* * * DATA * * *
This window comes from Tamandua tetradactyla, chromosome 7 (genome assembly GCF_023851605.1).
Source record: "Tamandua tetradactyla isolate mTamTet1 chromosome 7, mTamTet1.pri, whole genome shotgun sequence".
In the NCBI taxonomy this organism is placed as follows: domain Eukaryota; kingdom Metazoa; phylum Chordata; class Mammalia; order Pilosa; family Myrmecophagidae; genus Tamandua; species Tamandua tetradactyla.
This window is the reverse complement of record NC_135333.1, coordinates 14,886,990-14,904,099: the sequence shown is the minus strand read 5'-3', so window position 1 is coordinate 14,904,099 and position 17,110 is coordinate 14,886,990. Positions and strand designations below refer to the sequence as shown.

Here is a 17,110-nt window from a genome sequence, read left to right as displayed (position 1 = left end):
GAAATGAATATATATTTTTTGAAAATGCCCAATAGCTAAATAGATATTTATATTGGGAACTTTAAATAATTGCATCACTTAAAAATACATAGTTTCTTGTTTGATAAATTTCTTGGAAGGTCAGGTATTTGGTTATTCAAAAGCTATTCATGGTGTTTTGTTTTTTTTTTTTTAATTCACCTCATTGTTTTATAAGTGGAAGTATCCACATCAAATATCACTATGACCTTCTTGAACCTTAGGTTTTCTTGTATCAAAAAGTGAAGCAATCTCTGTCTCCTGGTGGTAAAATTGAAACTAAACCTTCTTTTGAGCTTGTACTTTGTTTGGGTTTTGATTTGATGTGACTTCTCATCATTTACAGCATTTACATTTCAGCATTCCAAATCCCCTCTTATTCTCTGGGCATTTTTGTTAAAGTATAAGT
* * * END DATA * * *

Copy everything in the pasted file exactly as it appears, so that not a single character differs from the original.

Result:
This window comes from Tamandua tetradactyla, chromosome 7 (genome assembly GCF_023851605.1).
Source record: "Tamandua tetradactyla isolate mTamTet1 chromosome 7, mTamTet1.pri, whole genome shotgun sequence".
In the NCBI taxonomy this organism is placed as follows: domain Eukaryota; kingdom Metazoa; phylum Chordata; class Mammalia; order Pilosa; family Myrmecophagidae; genus Tamandua; species Tamandua tetradactyla.
This window is the reverse complement of record NC_135333.1, coordinates 14,886,990-14,904,099: the sequence shown is the minus strand read 5'-3', so window position 1 is coordinate 14,904,099 and position 17,110 is coordinate 14,886,990. Positions and strand designations below refer to the sequence as shown.

Here is a 17,110-nt window from a genome sequence, read left to right as displayed (position 1 = left end):
GAAATGAATATATATTTTTTGAAAATGCCCAATAGCTAAATAGATATTTATATTGGGAACTTTAAATAATTGCATCACTTAAAAATACATAGTTTCTTGTTTGATAAATTTCTTGGAAGGTCAGGTATTTGGTTATTCAAAAGCTATTCATGGTGTTTTGTTTTTTTTTTTTTAATTCACCTCATTGTTTTATAAGTGGAAGTATCCACATCAAATATCACTATGACCTTCTTGAACCTTAGGTTTTCTTGTATCAAAAAGTGAAGCAATCTCTGTCTCCTGGTGGTAAAATTGAAACTAAACCTTCTTTTGAGCTTGTACTTTGTTTGGGTTTTGATTTGATGTGACTTCTCATCATTTACAGCATTTACATTTCAGCATTCCAAATCCCCTCTTATTCTCTGGGCATTTTTGTTAAAGTATAAGT